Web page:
Wednesday, August 19, 2009
Bird is carefully to argue not that Jesus used the title “Messiah” but “that Jesus saw himself in messianic categories, enacting a messianic role or messianic vocation as part of his aim to renew and restore Israel though his various activities” (p.29). Birds seeks to establish his thesis by first reviewing the messianic understanding in the 2nd Temple Judaism (Ch. 2) and refuting major arguments for the denial of Jesus' claim to be a Messiah such as Wrede’s “Messianic Secret” and the early Christians’ “scripturizing of the Jesus tradition” (Ch.3).
Bird spends the next two chapters exploring the messianic question through the Jesus tradition. First, Bird examines certain patterns and themes like “the Son of Man”, “the Anointed One”, kingdom, and “I Have Come” sayings (Ch. 4) then he analyzes the stories leading to Christ’s death, his death, and it’s aftereffects on the early Church. After carefully examination of the relevant texts, Bird makes a masterfully case that Jesus saw himself in messianic categories. Finally, Bird concludes with a final chapter describing the significances of Christ being the Messiah (Ch. 6).
I really appreciate a lot of Bird’s book. I found his review of the relevant texts to be careful and his conclusions to be extremely balanced. I was also excited to see Bird emphasis “the story of Israel”which I believe is the interpretative key in understanding Jesus. He writes “The story of the Messiah can only be understood as part of the story of Israel...Jesus was not a timeless heavenly redeemer imparting esoteric truths to receptive human vessels. The vision of the New Testament authors and of proto-orthodox Christianity is that the day of salvation has been brought to the world through the Messiah of Israel” (pg. 163).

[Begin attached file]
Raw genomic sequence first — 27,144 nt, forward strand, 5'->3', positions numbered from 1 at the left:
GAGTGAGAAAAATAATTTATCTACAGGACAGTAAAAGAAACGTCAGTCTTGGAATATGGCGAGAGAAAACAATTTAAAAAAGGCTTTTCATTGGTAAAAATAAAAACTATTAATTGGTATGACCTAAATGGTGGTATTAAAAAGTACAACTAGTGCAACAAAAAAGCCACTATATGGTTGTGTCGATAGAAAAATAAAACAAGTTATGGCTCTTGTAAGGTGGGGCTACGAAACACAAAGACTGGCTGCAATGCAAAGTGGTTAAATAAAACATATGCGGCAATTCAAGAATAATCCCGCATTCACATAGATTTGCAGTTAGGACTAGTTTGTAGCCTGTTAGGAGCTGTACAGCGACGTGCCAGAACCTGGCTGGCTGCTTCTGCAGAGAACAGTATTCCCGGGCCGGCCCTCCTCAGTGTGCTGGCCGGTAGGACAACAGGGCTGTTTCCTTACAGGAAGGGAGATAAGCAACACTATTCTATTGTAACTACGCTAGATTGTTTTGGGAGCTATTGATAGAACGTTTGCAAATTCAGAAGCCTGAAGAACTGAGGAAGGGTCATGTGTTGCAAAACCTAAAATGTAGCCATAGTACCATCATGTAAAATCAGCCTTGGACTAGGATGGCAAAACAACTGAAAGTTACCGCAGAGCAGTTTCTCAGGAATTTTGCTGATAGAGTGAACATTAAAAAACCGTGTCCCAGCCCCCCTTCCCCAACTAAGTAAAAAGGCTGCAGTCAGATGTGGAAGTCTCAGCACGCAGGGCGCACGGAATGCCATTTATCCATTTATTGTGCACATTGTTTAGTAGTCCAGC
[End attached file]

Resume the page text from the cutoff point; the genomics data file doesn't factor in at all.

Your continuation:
It’s important to note that this is an academic book and some might not be familiar with some of the issues, but those who do or are willing to patiently work through them I highly recommend this book.
Sunday, January 04, 2009
1. D.A. Carson's Christ and Culture Revisited
2. James Dunn's The Theology of Paul the Apostle
4. Scot Mcknight’s A New Vision for Israel: the Teaching of Jesus in National Context
5. Christopher Wright’s Salvation Belongs to Our God: Celebrating the Bible’s Central Story
6. Richard Bauckham's Jesus and the Eyewitness
7. Tim Keller’s The Reason of God:Belief in an Age of Skepticism
8. N.T. Wright’s The Resurrection of the Son of God
9.Mark A. Noll ‘s The Civil War as a Theological Crisis
10.Kaiser’s, Bock’s, Enns’ Three Views on the New Testament Use of the Old Testament (Counterpoints: Bible and Theology)